Behind that grille, there is only one engine choice, a 1,598cc, turbo-charged, 4-pot petrol, but it’s available in various states of tune. There’s a petrol-only version with 150 bhp, a mild hybrid with either 150 or 180 bhp – available with either an automatic or manual gearbox and two, or four-wheel drive – and then there’s the car Hyundai lent me, a 230bhp automatic that uses the same 1.6 litre petrol engine that’s works in unison with a 48V electric motor.

     At slow speeds, the Hybrid Tucson runs on the electric motor alone – and it’s very smooth and quiet. Push a little harder and the engine joins in. There’s more than sufficient performance for day-to-day driving duties (0-62 takes 8 seconds) and there’s even a Sport Mode – albeit, in a car such as this, largely superfluous. Like the majority of SUVs the Tucson feels at its best when it’s not being hustled along. The ride is little bit firmer than you might have expected and the gearbox can come over all flustered if you’re continually asking it to kick-down to overtake slower moving traffic. The steering is a bit light and lacking in feel too.

    Relax a little, and the Tucson will thank you for it. It’s comfy, it will seat five at slight push, the boot is a good size – the load cover stores nicely under the floor – and there’s plenty of tech and charging points to keep everyone happy. “My” Tucson even had heated rear seats. I particularly like the way the digital dash displayed an image of the respective inside rear wheel and blind spot whenever I indicated too – nice touch that.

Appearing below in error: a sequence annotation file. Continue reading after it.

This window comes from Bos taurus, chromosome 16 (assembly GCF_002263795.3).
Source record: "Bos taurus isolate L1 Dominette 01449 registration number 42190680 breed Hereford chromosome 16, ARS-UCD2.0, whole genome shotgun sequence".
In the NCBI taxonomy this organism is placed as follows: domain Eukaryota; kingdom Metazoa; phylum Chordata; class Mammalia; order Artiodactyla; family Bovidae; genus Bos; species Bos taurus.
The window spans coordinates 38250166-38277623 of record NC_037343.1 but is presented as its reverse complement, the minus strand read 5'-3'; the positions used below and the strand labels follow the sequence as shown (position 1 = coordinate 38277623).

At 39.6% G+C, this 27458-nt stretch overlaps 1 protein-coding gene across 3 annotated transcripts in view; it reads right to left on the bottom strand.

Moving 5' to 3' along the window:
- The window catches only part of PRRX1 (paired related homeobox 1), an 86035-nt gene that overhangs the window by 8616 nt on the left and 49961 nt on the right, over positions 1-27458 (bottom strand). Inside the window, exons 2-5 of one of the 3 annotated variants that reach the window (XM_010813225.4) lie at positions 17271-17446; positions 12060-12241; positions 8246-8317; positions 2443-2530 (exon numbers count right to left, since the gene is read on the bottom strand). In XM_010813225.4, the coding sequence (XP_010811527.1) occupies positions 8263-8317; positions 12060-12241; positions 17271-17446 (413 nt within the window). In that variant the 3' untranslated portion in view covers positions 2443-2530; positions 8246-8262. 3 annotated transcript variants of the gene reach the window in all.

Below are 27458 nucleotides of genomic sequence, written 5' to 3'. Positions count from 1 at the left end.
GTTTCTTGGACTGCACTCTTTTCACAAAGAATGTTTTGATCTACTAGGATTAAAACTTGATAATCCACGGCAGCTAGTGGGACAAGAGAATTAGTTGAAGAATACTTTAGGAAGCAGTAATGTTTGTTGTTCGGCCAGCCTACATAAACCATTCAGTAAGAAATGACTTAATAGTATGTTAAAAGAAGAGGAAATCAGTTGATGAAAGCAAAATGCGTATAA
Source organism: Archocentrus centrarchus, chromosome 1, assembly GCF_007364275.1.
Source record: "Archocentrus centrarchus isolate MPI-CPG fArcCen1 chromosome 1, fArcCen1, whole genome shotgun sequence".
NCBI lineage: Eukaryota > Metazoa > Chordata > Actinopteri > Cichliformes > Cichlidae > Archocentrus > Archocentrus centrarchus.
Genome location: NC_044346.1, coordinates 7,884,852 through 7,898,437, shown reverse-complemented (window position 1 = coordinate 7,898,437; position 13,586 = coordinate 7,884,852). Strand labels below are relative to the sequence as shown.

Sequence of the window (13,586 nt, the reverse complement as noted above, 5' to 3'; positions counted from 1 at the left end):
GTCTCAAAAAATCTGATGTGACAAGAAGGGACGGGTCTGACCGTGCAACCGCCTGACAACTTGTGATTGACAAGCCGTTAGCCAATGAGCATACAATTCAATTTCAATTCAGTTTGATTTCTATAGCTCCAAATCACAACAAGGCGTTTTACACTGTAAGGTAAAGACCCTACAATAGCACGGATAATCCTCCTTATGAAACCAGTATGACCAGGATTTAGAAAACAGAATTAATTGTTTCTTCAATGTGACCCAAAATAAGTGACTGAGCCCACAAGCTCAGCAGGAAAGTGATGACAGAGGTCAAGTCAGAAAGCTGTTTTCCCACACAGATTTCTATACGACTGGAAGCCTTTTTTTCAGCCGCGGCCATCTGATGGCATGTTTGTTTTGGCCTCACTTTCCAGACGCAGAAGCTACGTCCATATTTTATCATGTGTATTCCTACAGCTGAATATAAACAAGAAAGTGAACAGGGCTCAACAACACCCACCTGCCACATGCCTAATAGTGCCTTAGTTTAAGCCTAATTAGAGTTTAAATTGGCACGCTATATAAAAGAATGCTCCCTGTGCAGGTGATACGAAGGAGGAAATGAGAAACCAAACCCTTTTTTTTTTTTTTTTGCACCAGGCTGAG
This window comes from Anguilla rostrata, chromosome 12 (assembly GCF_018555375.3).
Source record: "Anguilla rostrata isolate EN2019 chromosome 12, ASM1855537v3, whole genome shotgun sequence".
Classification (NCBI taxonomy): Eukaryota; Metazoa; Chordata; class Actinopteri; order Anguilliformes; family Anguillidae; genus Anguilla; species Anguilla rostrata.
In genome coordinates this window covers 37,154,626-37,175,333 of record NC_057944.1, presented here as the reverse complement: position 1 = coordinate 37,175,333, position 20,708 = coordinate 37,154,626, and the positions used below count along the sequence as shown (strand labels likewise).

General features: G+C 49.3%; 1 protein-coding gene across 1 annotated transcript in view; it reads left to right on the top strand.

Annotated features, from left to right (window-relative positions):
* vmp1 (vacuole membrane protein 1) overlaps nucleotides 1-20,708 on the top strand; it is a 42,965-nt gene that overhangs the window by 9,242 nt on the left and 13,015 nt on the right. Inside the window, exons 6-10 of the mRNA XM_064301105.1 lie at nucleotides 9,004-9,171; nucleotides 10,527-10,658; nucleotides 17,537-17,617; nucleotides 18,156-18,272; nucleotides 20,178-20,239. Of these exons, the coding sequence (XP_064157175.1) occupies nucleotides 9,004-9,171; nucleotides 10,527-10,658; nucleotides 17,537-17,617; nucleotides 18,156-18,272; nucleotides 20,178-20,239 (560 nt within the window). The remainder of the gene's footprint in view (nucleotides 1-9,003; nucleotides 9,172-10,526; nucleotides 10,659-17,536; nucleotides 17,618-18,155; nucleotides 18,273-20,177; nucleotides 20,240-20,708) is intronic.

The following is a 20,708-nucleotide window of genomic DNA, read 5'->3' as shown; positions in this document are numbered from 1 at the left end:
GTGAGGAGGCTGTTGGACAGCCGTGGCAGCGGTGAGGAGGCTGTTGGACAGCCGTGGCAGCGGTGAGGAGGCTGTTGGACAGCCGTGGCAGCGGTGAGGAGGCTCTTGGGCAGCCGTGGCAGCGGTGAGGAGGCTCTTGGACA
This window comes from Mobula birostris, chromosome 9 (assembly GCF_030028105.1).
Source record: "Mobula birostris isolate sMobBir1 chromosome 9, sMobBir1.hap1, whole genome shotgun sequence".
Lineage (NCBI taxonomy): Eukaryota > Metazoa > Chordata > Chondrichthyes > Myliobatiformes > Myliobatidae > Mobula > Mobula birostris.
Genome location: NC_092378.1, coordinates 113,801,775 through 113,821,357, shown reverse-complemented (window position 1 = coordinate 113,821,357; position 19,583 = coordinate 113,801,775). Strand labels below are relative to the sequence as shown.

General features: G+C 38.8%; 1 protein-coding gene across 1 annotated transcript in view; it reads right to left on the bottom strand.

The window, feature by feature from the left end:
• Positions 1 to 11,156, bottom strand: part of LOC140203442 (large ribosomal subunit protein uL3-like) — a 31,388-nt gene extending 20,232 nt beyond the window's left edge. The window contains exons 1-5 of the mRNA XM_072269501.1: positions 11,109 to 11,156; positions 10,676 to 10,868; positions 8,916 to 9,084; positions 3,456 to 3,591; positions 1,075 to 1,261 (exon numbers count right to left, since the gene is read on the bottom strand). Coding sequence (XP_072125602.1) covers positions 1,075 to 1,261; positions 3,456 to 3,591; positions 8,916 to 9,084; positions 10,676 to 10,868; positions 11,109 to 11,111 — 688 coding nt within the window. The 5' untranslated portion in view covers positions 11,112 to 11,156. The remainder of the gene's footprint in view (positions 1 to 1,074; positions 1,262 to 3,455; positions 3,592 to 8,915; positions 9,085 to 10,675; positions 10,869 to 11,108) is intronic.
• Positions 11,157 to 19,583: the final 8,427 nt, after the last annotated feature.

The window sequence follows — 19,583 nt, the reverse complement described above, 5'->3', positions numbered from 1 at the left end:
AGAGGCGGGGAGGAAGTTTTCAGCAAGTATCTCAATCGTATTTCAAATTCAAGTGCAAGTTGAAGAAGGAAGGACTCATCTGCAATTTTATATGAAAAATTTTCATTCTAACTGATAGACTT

Since it launched in 2004 Hyundai have sold over 7 million Tucsons, 1.4 million of those being in Europe. The Tucson is their best-selling SUV, and with its bold styling, and its unashamedly bold ambition, the new Tucson has everything it needs to become another hit. But, it’s pricey, and in certain circles it wears the wrong badge. Only time will tell if Hyundai have done enough to make the new Tucson not just another SUV on what is fast becoming an ever-growing list.




Hyundai Tucson Ultimate 1.6 T-GDi 230ps Hybrid (with Tech Pack)

Engine: 1,598cc, 4Cyl, 16V DOHC petrol

Transmission: 6-speed. Automatic with manual mode. Front-wheel Drive

Power: 227 bhp @ 5,500 rpm

Torque: 196 lbft @ 1,500 – 4,000 rpm

0-62mph: 8.0 sec

Max Speed: 125 mph (limited)

MPG: 49.6 (combined).

CO2: 131 g/km

Price: From £37,400 OTR


Many thanks to Natasha and Robin at Hyundai’s UK press office for the loan of the Tucson.




Liam Bird Liam Bird

I'm Liam Bird, a freelance Motoring Writer based in the South Shropshire Marches. I currently write car reviews and road tests for a number of regional lifestyle magazines and newspapers which are distributed throughout Cheshire, Herefordshire, Shropshire, Staffordshire, Worcestershire, most of Wales and beyond.

As a member of the Welsh Group of Motoring Writers I'm as happy behind the wheel of a super-mini as I am in the latest super-car. I have press accreditation with most of the major motor manufacturers, meaning that as well as always being on the look out for further commissions, I always have a number of cars arriving each month ready to review.